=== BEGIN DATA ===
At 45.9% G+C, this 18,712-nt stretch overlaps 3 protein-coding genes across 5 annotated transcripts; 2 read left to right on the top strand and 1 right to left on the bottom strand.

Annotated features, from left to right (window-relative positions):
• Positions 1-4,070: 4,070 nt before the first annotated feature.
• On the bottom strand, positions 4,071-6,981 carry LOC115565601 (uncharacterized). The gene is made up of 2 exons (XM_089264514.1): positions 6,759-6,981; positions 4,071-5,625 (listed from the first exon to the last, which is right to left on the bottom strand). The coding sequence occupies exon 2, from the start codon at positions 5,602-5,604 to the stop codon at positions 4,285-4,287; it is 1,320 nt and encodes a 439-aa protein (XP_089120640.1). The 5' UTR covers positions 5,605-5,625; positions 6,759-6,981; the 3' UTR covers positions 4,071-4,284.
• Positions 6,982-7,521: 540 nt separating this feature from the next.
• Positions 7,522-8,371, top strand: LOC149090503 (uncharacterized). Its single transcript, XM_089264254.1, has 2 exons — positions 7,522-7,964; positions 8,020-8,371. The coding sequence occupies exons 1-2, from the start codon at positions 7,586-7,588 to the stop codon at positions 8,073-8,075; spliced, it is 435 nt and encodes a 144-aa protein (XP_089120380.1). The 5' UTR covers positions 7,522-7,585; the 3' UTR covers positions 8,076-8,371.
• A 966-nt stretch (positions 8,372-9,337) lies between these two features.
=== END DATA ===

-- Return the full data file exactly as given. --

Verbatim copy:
At 45.9% G+C, this 18,712-nt stretch overlaps 3 protein-coding genes across 5 annotated transcripts; 2 read left to right on the top strand and 1 right to left on the bottom strand.

Annotated features, from left to right (window-relative positions):
• Positions 1-4,070: 4,070 nt before the first annotated feature.
• On the bottom strand, positions 4,071-6,981 carry LOC115565601 (uncharacterized). The gene is made up of 2 exons (XM_089264514.1): positions 6,759-6,981; positions 4,071-5,625 (listed from the first exon to the last, which is right to left on the bottom strand). The coding sequence occupies exon 2, from the start codon at positions 5,602-5,604 to the stop codon at positions 4,285-4,287; it is 1,320 nt and encodes a 439-aa protein (XP_089120640.1). The 5' UTR covers positions 5,605-5,625; positions 6,759-6,981; the 3' UTR covers positions 4,071-4,284.
• Positions 6,982-7,521: 540 nt separating this feature from the next.
• Positions 7,522-8,371, top strand: LOC149090503 (uncharacterized). Its single transcript, XM_089264254.1, has 2 exons — positions 7,522-7,964; positions 8,020-8,371. The coding sequence occupies exons 1-2, from the start codon at positions 7,586-7,588 to the stop codon at positions 8,073-8,075; spliced, it is 435 nt and encodes a 144-aa protein (XP_089120380.1). The 5' UTR covers positions 7,522-7,585; the 3' UTR covers positions 8,076-8,371.
• A 966-nt stretch (positions 8,372-9,337) lies between these two features.